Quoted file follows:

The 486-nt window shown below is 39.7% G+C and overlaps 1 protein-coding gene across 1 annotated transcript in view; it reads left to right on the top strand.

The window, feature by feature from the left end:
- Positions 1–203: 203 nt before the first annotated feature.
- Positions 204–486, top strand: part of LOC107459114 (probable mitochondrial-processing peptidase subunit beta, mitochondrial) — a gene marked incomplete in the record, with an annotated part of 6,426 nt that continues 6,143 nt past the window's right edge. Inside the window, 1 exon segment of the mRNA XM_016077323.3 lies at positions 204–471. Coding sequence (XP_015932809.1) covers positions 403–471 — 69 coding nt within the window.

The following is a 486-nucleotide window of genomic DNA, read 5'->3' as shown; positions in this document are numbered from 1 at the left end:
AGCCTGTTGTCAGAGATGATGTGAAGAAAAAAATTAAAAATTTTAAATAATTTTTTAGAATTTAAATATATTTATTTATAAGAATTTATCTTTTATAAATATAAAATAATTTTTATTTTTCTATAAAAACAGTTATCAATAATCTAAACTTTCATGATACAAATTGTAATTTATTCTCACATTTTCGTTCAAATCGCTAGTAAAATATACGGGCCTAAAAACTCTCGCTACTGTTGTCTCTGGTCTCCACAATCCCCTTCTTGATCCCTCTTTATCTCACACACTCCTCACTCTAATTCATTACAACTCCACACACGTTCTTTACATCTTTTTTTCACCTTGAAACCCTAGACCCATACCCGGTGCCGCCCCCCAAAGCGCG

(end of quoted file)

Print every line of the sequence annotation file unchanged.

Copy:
The 486-nt window shown below is 39.7% G+C and overlaps 1 protein-coding gene across 1 annotated transcript in view; it reads left to right on the top strand.

The window, feature by feature from the left end:
- Positions 1–203: 203 nt before the first annotated feature.
- Positions 204–486, top strand: part of LOC107459114 (probable mitochondrial-processing peptidase subunit beta, mitochondrial) — a gene marked incomplete in the record, with an annotated part of 6,426 nt that continues 6,143 nt past the window's right edge. Inside the window, 1 exon segment of the mRNA XM_016077323.3 lies at positions 204–471. Coding sequence (XP_015932809.1) covers positions 403–471 — 69 coding nt within the window.

The following is a 486-nucleotide window of genomic DNA, read 5'->3' as shown; positions in this document are numbered from 1 at the left end:
AGCCTGTTGTCAGAGATGATGTGAAGAAAAAAATTAAAAATTTTAAATAATTTTTTAGAATTTAAATATATTTATTTATAAGAATTTATCTTTTATAAATATAAAATAATTTTTATTTTTCTATAAAAACAGTTATCAATAATCTAAACTTTCATGATACAAATTGTAATTTATTCTCACATTTTCGTTCAAATCGCTAGTAAAATATACGGGCCTAAAAACTCTCGCTACTGTTGTCTCTGGTCTCCACAATCCCCTTCTTGATCCCTCTTTATCTCACACACTCCTCACTCTAATTCATTACAACTCCACACACGTTCTTTACATCTTTTTTTCACCTTGAAACCCTAGACCCATACCCGGTGCCGCCCCCCAAAGCGCG